"The more important deterrent, quite frankly, is that player will be removed from the game, and no player wants to miss time on game day," NFL vice president of football operations Merton Hanks told USA Today's Tom Pelissero on Wednesday. "Can you imagine having a player that you've designed a play for not in the game because he's chosen not to adhere to the padding options that every other player has to adhere to?"
Being removed from the game doesn't mean ejection. Rather, the player will be taken off the field until he is equipped with the proper gear, similar to if he ran on the field without a helmet or shoulder pads.
The NFL approved the rule in 2012, but it allowed players to choose whether or not to wear them last season.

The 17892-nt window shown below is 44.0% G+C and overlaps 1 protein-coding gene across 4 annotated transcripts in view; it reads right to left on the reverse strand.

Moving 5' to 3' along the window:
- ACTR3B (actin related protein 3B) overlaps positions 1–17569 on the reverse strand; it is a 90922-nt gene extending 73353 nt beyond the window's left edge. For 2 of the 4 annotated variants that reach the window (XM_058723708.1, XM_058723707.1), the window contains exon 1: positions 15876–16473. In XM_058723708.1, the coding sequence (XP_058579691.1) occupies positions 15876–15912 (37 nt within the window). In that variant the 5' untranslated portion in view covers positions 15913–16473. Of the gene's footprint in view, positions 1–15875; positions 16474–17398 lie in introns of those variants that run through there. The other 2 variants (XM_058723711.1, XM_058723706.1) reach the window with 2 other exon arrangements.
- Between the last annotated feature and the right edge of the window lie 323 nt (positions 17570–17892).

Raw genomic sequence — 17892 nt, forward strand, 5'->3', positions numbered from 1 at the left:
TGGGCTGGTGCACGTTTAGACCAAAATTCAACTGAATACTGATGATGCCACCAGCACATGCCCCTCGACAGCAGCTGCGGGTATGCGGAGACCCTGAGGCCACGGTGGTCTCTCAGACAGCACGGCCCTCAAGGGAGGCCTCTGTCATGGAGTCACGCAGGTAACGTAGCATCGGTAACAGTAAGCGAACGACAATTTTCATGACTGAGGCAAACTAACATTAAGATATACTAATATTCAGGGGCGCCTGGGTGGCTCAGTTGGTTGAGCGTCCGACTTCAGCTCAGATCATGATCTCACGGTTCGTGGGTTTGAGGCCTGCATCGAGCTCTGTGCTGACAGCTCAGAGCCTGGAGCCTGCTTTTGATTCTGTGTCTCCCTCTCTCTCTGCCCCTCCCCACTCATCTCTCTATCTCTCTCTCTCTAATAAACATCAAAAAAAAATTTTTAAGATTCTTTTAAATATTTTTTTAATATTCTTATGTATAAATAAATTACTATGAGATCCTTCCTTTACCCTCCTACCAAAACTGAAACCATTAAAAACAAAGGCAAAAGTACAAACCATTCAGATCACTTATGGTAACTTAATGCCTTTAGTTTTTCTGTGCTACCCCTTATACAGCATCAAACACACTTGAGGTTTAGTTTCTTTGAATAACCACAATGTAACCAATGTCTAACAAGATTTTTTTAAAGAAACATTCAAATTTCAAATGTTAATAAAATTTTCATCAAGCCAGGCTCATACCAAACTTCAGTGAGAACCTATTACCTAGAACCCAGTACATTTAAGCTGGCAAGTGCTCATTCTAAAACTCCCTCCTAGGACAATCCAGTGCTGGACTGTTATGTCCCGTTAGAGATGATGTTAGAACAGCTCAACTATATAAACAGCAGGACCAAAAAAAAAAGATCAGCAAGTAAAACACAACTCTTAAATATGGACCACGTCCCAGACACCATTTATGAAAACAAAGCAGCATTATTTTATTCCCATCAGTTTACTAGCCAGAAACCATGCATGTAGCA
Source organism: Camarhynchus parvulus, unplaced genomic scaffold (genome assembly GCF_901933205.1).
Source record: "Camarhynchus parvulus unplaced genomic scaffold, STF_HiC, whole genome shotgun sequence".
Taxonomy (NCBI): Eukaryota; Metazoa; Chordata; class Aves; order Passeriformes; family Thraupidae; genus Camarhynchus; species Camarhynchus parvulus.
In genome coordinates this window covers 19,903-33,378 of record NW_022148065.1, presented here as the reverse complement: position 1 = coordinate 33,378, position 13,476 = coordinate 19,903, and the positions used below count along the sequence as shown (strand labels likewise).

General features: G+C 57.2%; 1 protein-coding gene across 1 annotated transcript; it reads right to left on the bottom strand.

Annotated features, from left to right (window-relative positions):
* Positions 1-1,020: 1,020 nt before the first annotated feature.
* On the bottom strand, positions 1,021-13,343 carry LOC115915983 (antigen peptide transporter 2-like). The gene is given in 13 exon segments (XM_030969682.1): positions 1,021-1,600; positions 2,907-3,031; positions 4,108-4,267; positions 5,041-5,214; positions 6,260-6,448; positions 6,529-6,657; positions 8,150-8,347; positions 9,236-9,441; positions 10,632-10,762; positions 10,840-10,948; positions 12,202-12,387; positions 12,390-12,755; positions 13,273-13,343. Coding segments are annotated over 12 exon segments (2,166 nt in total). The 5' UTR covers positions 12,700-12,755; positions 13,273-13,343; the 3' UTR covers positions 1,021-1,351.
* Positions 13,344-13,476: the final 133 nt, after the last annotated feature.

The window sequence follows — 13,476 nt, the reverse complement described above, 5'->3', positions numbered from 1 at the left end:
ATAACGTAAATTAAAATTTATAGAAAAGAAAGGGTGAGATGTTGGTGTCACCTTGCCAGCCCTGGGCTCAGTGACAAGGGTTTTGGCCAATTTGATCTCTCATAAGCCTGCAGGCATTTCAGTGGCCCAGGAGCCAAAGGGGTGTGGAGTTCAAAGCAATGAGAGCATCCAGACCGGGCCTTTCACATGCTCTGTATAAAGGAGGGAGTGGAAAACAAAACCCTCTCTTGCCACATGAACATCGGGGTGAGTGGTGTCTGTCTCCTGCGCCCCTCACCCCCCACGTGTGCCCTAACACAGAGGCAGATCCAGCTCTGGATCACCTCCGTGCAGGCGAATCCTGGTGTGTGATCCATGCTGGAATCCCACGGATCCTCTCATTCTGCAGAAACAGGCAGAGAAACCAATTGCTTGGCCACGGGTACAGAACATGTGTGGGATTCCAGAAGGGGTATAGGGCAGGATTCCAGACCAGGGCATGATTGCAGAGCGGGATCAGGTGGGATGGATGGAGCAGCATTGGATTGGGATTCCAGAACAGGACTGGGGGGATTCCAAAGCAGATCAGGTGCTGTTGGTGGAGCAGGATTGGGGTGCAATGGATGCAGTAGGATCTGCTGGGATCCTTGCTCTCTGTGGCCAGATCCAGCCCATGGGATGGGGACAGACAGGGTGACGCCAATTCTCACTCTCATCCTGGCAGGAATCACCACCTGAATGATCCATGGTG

However, not everyone has a problem with the rule.
"I didn't always wear them," Arizona Cardinals wide receiver Larry Fitzgerald told Pelissero. "But I would take thigh contusions or hip pointers or knee bruises, and I just started wearing them to protect those injuries. This is all about adjustments. They change the rule, we find the way to adjust and continue to go on."
The rule is another example of the NFL trying to make the game safer any way it can. Even if some players hate the pads, they'll hate missing plays even more.